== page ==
In March 2017 the people of El Salvador won a huge victory. The Metal Mining Ban ruled absolute prohibition on mining exploration, exploitation and processing—whether open-pit or underground—as well as the use of toxic substances like cyanide and mercury. The legislation is retroactive, and thus completely cancels permits that might be in process. The potential harm to rivers and water sources has been one of the reasons social movements are battling the extractive industry.
Only available in Spanish. Este documento plantea los elementos fundamentales de la posición adoptada por la Mesa de Cambio Climático-El Salvador, y suscritos por las organizaciones sociales y de pueblos indígenas abajo firmantes. Posición de la Mesa de Cambio Climático de El Salvador ante la fase actual del proceso multilateral de negociaciones sobre cambio climático
New report: “REDD-plus schemes in El Salvador: Low profile, friendly fancy dresses and commodification of ecosystems and territories”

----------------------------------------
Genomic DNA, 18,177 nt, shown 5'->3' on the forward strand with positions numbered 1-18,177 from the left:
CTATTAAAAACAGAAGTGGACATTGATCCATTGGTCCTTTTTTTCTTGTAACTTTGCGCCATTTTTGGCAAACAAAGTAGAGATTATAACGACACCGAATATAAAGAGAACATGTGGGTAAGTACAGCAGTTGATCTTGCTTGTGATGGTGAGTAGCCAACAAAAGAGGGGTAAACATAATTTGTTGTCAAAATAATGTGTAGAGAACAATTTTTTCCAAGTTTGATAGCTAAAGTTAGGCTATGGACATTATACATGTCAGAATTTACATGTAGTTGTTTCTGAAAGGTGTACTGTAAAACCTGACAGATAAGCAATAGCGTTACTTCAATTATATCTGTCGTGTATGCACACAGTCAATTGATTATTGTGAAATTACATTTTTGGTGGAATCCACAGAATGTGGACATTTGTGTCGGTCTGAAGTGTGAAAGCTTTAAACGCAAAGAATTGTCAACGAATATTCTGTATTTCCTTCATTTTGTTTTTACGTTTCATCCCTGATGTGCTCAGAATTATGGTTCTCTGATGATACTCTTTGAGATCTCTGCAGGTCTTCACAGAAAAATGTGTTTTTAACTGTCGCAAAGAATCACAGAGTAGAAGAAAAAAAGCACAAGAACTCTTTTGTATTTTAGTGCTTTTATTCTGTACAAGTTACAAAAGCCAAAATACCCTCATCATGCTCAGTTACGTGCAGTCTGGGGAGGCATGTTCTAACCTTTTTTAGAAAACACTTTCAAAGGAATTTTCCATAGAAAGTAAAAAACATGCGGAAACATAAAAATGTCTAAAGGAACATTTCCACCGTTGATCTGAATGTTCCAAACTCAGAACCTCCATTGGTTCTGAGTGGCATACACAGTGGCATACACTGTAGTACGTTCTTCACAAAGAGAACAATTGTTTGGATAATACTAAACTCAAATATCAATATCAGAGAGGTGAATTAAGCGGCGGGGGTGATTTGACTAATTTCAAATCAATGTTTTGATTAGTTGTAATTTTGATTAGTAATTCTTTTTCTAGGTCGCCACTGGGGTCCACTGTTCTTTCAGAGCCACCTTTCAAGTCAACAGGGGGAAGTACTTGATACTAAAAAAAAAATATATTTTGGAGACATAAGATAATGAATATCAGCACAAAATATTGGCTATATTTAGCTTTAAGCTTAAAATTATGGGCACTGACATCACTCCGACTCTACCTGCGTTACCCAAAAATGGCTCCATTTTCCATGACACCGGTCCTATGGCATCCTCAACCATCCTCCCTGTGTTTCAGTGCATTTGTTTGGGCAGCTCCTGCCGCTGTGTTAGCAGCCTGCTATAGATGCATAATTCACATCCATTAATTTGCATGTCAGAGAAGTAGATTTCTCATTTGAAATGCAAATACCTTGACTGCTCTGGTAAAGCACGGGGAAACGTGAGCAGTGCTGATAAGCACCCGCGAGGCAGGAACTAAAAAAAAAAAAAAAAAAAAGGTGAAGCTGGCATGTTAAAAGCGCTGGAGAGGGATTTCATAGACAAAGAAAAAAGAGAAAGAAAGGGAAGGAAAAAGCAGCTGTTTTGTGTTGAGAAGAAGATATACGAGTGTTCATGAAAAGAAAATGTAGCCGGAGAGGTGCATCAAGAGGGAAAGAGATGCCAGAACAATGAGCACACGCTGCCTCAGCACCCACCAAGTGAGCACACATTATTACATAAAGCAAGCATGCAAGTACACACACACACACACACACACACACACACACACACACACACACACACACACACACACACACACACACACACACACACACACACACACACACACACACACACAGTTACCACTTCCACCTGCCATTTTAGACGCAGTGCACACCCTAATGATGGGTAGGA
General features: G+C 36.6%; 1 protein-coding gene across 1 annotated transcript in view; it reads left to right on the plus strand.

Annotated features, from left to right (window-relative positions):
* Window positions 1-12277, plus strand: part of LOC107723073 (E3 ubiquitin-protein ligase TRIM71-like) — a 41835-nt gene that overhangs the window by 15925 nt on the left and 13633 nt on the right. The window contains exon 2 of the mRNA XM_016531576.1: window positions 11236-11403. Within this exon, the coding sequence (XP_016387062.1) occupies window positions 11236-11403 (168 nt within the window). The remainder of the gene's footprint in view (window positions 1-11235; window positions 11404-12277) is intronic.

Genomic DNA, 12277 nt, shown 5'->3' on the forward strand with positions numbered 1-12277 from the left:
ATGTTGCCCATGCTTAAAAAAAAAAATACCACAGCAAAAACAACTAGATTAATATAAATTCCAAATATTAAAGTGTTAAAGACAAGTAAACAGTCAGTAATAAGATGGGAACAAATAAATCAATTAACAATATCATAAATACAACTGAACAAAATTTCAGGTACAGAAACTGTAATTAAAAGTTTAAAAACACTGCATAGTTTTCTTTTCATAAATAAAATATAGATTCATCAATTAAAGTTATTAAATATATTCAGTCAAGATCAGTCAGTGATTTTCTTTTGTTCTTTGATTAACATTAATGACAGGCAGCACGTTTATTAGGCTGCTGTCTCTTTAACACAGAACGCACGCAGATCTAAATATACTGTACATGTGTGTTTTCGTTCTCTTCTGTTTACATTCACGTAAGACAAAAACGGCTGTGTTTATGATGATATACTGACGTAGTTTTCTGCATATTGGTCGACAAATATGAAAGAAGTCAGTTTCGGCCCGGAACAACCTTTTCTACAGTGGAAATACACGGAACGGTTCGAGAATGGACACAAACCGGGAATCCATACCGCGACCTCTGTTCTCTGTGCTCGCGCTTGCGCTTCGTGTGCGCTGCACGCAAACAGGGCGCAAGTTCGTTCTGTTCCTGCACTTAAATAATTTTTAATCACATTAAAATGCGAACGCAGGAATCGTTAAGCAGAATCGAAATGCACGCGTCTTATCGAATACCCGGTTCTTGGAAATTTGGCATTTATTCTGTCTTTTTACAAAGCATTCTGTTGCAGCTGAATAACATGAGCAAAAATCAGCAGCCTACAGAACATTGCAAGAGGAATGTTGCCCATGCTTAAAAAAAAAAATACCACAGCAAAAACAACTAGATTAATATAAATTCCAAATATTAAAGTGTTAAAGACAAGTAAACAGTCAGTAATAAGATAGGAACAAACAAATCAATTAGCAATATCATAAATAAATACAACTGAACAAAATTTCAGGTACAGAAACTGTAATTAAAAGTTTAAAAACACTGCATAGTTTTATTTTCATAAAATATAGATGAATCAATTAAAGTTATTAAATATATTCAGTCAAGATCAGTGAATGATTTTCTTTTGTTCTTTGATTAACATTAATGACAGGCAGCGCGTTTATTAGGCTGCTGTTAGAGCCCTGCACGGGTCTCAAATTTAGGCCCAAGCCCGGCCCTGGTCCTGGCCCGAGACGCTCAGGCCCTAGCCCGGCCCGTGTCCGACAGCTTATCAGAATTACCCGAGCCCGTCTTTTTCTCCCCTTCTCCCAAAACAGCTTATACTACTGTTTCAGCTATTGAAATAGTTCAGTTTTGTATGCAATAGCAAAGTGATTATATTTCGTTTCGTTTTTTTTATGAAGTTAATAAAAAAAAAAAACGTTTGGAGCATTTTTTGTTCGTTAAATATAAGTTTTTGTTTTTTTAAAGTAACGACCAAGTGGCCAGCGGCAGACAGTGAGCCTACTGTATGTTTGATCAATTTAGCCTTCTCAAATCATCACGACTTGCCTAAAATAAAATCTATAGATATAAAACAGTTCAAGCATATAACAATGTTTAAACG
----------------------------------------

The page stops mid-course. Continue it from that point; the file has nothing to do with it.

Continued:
The REDD (Reducing Emissions from Deforestation and Forest Degradation) mechanism and its subsequent expanded version, REDD+, which encompasses monoculture tree plantations, form part of the “market-based” strategies for confronting climate change that we consider to be false solutions, since they do not address the true causes of the problem. The basic concept behind REDD is that governments, or the owners or concession-holders (companies, big NGOs) of forests in the South, should be compensated for keeping the forests standing, instead of cutting the trees down.
The concept of protected areas, born in the United States in the nineteenth century as an idea of conservation by establishing “national parks,” was part of the colonization of the “Wild West” and, in many cases served as an instrument to appropriate indigenous peoples’ territory, handing it over to the States, research centres or corporate interests. Although an international organization such as the International Union for the Conservation of Nature (IUCN) has acknowledged that when establishing protected areas, indigenous peo
During the decade of 1970 the destruction of natural forests in El Salvador was accompanied by the set up of coffee plantations under forest cover and some tree plantations. Nowadays coffee plantations under cover, conifers and broad-leaved forest areas are rapidly decreasing as a consequence of urbanization, while mangroves in the south-western coast are being destroyed by shrimp farming and tourism activities.